There are references to a semi-automatic loading system designed and built by Skoda and trialed in Schmalturm. The 7.5 cm KwK 44/2 gun may have been fitted with a recoil operated automatic loader/rammer operating with a four round cassette, which the crew just had to top up. It was expected to produce a firing rate of 40 rounds per minute, but it is doubtful if the poor loader would be able to keep up! There was probably not enough room in the 8.8 cm armed turret for this apparatus.

A large circular hatch was fitted at the rear of the turret for crew access and ammunition supply. Adjacent to it was a port for firing weapons, probably the MP43/StG44 Sturmgewehr which was possibly fitted with the Krummerlauf attachment, a bent barrel which allowed the gun to fire around corners. Another anti-personnel weapon fitted as standard was the Nahverteidigungswaffe (close defense weapon), mounted in the turret roof on the right hand side. This was basically a breach loaded gun similar to a signal pistol. It threw a small grenade about ten feet into the air where it exploded, scattering lethal ball bearings and shrapnel. It was very effective at clearing the decks of enemy infantry.

The commanders' cupola was fitted on the left hand side of the turret roof and was a low profile design quite similar to the one on the King Tiger, except that the hatch was set to hinge up and out, rather than be pushed up on a pillar and swung sideways. The production vehicle cupola would probably have been fitted with a skate rail for an anti-aircraft machine gun as well.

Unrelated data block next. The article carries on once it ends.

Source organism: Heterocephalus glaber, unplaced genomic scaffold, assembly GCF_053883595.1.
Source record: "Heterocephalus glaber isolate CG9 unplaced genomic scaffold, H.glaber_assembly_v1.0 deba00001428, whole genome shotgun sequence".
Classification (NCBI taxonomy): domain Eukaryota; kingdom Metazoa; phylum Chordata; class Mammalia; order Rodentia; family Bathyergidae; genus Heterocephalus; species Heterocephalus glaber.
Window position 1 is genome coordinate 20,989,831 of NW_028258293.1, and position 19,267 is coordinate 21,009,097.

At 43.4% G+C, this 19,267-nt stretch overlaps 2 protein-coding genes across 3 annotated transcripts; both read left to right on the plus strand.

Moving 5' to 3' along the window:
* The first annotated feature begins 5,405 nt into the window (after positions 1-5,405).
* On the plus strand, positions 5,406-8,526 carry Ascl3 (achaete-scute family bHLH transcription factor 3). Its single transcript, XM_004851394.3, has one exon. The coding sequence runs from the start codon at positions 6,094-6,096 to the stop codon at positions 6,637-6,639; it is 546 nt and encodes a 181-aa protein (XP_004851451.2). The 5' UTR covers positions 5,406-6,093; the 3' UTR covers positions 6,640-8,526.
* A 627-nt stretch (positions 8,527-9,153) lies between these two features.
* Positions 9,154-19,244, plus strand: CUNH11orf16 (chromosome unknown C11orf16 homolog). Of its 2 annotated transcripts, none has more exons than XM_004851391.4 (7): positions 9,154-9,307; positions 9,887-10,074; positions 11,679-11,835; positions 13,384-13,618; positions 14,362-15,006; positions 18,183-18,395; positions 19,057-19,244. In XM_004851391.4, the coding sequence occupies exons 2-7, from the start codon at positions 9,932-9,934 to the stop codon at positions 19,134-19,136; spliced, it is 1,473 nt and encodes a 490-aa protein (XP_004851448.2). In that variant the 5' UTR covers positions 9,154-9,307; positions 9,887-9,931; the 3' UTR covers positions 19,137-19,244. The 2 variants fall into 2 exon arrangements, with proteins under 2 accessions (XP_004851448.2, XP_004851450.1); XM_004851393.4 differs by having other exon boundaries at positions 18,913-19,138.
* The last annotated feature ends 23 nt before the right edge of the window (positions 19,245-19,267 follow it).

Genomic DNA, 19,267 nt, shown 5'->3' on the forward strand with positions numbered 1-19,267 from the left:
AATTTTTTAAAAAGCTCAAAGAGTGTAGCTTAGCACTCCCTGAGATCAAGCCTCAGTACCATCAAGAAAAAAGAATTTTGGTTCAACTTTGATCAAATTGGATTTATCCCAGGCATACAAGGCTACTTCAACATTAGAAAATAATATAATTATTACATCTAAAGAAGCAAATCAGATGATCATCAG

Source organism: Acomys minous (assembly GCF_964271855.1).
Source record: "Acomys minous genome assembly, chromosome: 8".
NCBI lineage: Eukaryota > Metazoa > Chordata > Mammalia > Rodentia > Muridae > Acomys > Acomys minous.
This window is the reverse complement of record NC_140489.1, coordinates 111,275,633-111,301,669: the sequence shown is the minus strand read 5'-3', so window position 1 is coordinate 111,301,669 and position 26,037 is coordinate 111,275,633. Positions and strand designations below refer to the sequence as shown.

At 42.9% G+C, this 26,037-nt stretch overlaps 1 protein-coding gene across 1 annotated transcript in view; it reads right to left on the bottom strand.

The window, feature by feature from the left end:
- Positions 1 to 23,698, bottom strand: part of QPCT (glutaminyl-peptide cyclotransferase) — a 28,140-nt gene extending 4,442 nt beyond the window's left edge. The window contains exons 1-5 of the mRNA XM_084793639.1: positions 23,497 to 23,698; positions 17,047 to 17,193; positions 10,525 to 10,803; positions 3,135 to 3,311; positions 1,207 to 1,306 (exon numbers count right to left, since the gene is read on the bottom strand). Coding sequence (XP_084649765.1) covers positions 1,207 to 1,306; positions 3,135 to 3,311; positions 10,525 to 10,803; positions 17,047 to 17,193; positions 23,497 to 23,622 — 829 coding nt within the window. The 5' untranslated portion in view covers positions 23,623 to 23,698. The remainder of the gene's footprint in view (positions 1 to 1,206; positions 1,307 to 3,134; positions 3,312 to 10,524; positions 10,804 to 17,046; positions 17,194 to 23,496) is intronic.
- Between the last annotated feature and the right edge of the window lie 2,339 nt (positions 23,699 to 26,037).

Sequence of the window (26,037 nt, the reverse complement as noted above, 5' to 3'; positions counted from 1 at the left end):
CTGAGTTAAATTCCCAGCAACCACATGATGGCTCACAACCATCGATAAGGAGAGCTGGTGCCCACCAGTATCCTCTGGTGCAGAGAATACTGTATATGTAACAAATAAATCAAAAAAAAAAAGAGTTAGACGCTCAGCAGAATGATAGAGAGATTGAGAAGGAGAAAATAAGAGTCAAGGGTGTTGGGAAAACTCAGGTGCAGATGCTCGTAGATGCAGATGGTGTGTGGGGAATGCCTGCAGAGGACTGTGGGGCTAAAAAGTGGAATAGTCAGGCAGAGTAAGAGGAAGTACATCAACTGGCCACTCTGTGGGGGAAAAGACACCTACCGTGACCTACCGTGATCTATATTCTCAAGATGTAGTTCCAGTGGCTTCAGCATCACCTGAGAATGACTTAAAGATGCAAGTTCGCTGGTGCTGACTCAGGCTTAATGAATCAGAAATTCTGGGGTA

By modern standards the turret is very small, but it still housed the best gun of the era. Head on it was very narrow and would have made a difficult target to hit. Schmal does not actually mean small in English but narrow or thin, refering to the small front compared to the original Panther. Coupled with the new Saukopf (pig's head shaped) mantlet, this eliminated the shot trap formed by the original Panther turret's wide curved mantlet and the top of the driver's compartment. An example of the turret was brought back to England post war only to have pieces cut out of the sides and then end up as a hard target on the ranges. At the time of writing it can be seen in its current shape on the grass in the corner of the car park at the Tank Museum, but it is of little use to the modeller as there isn't much of it left.